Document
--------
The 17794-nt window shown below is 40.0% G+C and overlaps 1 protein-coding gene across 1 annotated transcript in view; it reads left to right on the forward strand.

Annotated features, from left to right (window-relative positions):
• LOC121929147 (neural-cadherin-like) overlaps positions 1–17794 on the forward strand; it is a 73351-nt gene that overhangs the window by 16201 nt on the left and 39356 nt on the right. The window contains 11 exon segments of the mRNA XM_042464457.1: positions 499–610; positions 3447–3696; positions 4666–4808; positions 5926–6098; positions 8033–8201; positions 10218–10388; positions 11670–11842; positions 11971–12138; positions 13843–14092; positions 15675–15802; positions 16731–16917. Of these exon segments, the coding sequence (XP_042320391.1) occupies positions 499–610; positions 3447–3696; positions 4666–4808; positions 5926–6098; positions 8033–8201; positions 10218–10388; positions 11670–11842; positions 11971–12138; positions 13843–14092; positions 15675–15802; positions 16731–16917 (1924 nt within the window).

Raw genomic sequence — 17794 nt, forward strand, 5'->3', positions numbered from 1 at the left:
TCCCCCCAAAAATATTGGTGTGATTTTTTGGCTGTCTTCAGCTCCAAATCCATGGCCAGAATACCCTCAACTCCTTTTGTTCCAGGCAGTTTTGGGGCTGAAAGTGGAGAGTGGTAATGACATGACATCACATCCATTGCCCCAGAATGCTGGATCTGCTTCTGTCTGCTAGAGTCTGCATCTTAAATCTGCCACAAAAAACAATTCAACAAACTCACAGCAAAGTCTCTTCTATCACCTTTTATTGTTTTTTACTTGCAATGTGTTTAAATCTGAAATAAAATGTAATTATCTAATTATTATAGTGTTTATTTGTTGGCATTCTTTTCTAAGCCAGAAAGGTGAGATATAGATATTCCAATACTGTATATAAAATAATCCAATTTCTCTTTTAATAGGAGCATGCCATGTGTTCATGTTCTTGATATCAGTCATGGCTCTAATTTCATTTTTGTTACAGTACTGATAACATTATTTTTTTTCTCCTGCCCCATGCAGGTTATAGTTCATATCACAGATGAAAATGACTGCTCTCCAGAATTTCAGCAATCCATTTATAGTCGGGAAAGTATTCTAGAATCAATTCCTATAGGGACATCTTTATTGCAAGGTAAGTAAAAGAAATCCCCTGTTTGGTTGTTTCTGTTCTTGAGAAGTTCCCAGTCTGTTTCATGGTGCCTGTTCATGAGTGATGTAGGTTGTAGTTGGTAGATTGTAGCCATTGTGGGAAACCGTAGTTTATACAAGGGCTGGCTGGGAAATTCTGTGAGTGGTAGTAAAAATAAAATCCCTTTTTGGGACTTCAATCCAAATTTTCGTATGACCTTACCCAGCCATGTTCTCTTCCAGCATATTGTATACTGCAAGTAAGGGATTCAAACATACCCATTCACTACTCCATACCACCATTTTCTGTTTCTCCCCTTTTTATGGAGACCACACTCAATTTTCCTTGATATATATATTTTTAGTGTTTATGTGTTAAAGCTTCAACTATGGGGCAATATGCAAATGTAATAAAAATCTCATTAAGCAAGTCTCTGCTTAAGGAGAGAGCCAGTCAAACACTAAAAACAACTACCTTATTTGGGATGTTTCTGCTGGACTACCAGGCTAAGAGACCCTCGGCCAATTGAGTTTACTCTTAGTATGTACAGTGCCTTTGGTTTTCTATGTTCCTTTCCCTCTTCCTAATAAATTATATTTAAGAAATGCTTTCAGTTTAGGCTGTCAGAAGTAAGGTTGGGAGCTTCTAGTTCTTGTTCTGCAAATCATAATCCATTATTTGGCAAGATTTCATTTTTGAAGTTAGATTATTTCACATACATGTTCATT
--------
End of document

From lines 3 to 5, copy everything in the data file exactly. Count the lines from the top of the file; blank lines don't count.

• LOC121929147 (neural-cadherin-like) overlaps positions 1–17794 on the forward strand; it is a 73351-nt gene that overhangs the window by 16201 nt on the left and 39356 nt on the right. The window contains 11 exon segments of the mRNA XM_042464457.1: positions 499–610; positions 3447–3696; positions 4666–4808; positions 5926–6098; positions 8033–8201; positions 10218–10388; positions 11670–11842; positions 11971–12138; positions 13843–14092; positions 15675–15802; positions 16731–16917. Of these exon segments, the coding sequence (XP_042320391.1) occupies positions 499–610; positions 3447–3696; positions 4666–4808; positions 5926–6098; positions 8033–8201; positions 10218–10388; positions 11670–11842; positions 11971–12138; positions 13843–14092; positions 15675–15802; positions 16731–16917 (1924 nt within the window).

Raw genomic sequence — 17794 nt, forward strand, 5'->3', positions numbered from 1 at the left:
TCCCCCCAAAAATATTGGTGTGATTTTTTGGCTGTCTTCAGCTCCAAATCCATGGCCAGAATACCCTCAACTCCTTTTGTTCCAGGCAGTTTTGGGGCTGAAAGTGGAGAGTGGTAATGACATGACATCACATCCATTGCCCCAGAATGCTGGATCTGCTTCTGTCTGCTAGAGTCTGCATCTTAAATCTGCCACAAAAAACAATTCAACAAACTCACAGCAAAGTCTCTTCTATCACCTTTTATTGTTTTTTACTTGCAATGTGTTTAAATCTGAAATAAAATGTAATTATCTAATTATTATAGTGTTTATTTGTTGGCATTCTTTTCTAAGCCAGAAAGGTGAGATATAGATATTCCAATACTGTATATAAAATAATCCAATTTCTCTTTTAATAGGAGCATGCCATGTGTTCATGTTCTTGATATCAGTCATGGCTCTAATTTCATTTTTGTTACAGTACTGATAACATTATTTTTTTTCTCCTGCCCCATGCAGGTTATAGTTCATATCACAGATGAAAATGACTGCTCTCCAGAATTTCAGCAATCCATTTATAGTCGGGAAAGTATTCTAGAATCAATTCCTATAGGGACATCTTTATTGCAAGGTAAGTAAAAGAAATCCCCTGTTTGGTTGTTTCTGTTCTTGAGAAGTTCCCAGTCTGTTTCATGGTGCCTGTTCATGAGTGATGTAGGTTGTAGTTGGTAGATTGTAGCCATTGTGGGAAACCGTAGTTTATACAAGGGCTGGCTGGGAAATTCTGTGAGTGGTAGTAAAAATAAAATCCCTTTTTGGGACTTCAATCCAAATTTTCGTATGACCTTACCCAGCCATGTTCTCTTCCAGCATATTGTATACTGCAAGTAAGGGATTCAAACATACCCATTCACTACTCCATACCACCATTTTCTGTTTCTCCCCTTTTTATGGAGACCACACTCAATTTTCCTTGATATATATATTTTTAGTGTTTATGTGTTAAAGCTTCAACTATGGGGCAATATGCAAATGTAATAAAAATCTCATTAAGCAAGTCTCTGCTTAAGGAGAGAGCCAGTCAAACACTAAAAACAACTACCTTATTTGGGATGTTTCTGCTGGACTACCAGGCTAAGAGACCCTCGGCCAATTGAGTTTACTCTTAGTATGTACAGTGCCTTTGGTTTTCTATGTTCCTTTCCCTCTTCCTAATAAATTATATTTAAGAAATGCTTTCAGTTTAGGCTGTCAGAAGTAAGGTTGGGAGCTTCTAGTTCTTGTTCTGCAAATCATAATCCATTATTTGGCAAGATTTCATTTTTGAAGTTAGATTATTTCACATACATGTTCATT